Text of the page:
However, marketing does not happen in a vacuum. Since Search ads are predominantly shown to users with an existing intent to buy, the channel can be over-credited when compared to other media. Targets and budget allocation must account for this effect in order to harmonise investments and maximise cross-channel performance. As such, you should use insights gleaned from path-based attribution, incrementality studies, and media mix models to send more realistic signals to the algorithm. For a more lengthy discussion about attribution and incrementality, check out our previous post on the topic.

With the strategy, user insights, and targets/budgets mapped out, it is time to teach the algorithm what it should optimize towards.

Teaching the algorithm

There are two ways to tell the algorithm who your most relevant customers are: 

  1. Value Bucket Segmentation: Segment your customer into different Value Buckets by using campaign settings, and set different targets, bid and/or budget based on their estimated lifetime value.
  2. Custom Conversion Uploads: Use offline conversion tracking to adjust the conversion value of conversion based on estimated lifetime value.  

Value bucket segmentation is an elegant solution due to its simplicity and easy implementation. It is therefore likely that this will be the go-to method for most marketers. If you use different targets and/or budget for campaigns with different targeting (keywords, location, device etc.), you are already doing value bucket segmentation. However, this only scratches the surface of what is feasible and marketers with a deep understanding of how to use keyword groupings, target setting and bid strategies can build account structures designed to maximize long-term value.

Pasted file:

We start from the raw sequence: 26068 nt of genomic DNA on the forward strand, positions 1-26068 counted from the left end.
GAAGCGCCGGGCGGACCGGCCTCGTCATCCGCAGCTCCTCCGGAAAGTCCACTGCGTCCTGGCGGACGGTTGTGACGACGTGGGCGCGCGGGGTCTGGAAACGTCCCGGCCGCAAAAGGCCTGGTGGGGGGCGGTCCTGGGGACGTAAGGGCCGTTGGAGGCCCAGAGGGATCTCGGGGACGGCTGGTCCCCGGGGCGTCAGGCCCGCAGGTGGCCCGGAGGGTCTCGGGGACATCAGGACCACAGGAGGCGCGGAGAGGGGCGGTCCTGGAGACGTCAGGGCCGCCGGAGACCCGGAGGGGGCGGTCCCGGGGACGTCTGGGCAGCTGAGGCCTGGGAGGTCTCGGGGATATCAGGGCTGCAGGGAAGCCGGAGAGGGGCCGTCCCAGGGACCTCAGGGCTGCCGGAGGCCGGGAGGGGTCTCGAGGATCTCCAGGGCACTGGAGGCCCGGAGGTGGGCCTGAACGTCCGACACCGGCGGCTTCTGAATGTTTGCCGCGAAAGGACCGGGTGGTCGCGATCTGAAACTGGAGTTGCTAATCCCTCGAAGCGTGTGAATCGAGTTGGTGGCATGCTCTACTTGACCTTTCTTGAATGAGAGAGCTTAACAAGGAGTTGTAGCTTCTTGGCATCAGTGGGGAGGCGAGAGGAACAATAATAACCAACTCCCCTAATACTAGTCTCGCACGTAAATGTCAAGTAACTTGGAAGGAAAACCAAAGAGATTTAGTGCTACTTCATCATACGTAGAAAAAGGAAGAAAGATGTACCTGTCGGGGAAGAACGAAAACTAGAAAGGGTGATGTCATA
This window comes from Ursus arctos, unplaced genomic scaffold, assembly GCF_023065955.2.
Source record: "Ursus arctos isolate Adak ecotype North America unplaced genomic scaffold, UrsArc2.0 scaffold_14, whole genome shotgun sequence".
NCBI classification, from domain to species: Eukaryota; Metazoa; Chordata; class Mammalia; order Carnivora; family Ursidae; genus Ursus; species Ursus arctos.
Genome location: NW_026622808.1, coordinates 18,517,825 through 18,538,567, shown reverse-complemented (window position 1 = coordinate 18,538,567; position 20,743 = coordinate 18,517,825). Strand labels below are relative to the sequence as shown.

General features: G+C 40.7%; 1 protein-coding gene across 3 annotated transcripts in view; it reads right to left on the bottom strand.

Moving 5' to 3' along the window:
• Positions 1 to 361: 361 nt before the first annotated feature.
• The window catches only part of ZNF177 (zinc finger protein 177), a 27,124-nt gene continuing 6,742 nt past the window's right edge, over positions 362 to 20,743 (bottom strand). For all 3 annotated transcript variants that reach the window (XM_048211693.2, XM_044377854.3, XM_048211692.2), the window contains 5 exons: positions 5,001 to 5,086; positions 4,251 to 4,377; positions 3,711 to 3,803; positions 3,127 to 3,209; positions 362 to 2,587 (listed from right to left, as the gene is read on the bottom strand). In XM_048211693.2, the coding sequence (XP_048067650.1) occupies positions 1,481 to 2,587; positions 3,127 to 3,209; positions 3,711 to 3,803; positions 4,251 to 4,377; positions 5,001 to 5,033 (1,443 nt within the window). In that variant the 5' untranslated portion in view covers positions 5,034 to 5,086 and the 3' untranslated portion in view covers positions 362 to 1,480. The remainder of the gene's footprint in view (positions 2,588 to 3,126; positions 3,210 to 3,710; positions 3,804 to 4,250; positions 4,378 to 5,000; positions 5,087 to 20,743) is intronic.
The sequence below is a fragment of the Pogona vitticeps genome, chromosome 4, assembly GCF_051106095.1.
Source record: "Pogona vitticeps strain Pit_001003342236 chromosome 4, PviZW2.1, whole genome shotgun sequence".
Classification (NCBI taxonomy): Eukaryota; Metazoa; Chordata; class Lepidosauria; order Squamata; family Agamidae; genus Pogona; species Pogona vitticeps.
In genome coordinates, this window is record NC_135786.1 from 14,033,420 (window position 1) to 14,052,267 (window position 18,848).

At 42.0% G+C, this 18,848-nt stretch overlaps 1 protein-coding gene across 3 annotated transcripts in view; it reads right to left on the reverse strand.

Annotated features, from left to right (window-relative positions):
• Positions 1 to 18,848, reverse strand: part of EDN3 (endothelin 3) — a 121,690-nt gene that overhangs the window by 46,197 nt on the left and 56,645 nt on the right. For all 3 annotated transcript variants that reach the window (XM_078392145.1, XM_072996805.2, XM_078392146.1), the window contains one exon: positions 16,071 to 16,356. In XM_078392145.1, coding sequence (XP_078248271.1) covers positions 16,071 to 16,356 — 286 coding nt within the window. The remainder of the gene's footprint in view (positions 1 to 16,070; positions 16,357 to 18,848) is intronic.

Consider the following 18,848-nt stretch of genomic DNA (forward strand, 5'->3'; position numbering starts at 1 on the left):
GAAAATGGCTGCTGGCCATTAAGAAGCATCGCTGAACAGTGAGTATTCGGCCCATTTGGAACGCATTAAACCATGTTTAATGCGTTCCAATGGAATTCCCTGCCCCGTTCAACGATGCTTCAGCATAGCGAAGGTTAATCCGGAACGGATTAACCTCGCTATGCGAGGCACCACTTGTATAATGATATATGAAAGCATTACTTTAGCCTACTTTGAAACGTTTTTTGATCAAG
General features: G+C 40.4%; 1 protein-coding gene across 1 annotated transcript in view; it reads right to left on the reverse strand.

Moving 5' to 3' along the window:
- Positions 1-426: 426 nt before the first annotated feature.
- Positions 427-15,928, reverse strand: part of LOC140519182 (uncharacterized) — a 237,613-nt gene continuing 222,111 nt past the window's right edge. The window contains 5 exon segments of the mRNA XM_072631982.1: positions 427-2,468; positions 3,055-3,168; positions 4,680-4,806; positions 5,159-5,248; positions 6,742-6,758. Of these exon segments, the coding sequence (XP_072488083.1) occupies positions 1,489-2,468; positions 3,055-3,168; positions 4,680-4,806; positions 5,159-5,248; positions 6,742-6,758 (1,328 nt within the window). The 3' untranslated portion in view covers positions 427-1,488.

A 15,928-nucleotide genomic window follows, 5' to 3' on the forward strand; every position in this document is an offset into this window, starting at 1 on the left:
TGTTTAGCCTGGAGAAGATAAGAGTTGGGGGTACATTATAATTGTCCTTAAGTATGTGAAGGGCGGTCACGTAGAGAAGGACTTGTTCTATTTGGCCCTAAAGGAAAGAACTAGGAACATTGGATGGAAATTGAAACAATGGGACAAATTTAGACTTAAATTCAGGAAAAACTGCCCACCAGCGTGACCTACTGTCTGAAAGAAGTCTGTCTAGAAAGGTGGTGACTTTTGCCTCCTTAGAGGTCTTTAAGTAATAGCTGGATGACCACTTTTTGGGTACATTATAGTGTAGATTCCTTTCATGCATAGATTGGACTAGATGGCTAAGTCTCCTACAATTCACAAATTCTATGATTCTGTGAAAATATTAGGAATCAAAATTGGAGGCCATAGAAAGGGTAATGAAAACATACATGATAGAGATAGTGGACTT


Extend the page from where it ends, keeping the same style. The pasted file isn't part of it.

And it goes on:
This method alone has however quite a few limitations since 1) it only allows user segmentation using identifiers available at the time of the query and 2) segmentation is limited to platform settings. This ignores the usage of user behaviour data as signals to the algorithm, as well as being difficult to modify on an ongoing basis. 

Conversely, Custom Conversion Uploads is great for marketers seeking a more dynamic solution. By using offline conversion tracking to adjust conversion values rather than changing account settings, marketers gain much more freedom in terms of the signals they can give the algorithm. Marketers can incorporate user behaviour data into the conversion value estimation even if it happens days, weeks, or even months after the user clicked on an ad. 

Custom Conversion Uploads can also account for far more complex data modelling, as well as combining CRM data dynamically. This method works with non-linear prediction models, such as Neural Networks and Random Forest, making it extremely flexible and potentially very precise. Having such a powerful tool in the arsenal will make marketers capable of truly teaching the algorithm who their most relevant customers are.

Final thoughts 

Teaching the algorithm how to optimize towards relevant customers is not easy and marketers are right to be daunted. Nevertheless, in order to evolve with the industry, marketers need to start working more strategically with the signals they give the algorithm and acquire the skills required make it happen. Rome was not built in a day, but remember: 

If you can’t fly then run, if you can’t run then walk, if you can’t walk then crawl, but whatever you do you have to keep moving forward.

In the next post in our Search 2020 series, we will focus on the Search marketer’s role in the organization and how there is a need for them to adopt a broader set of responsibilities. Read it online 19/02/2020.

Andreas Toth Arentoft Senior Data Specialist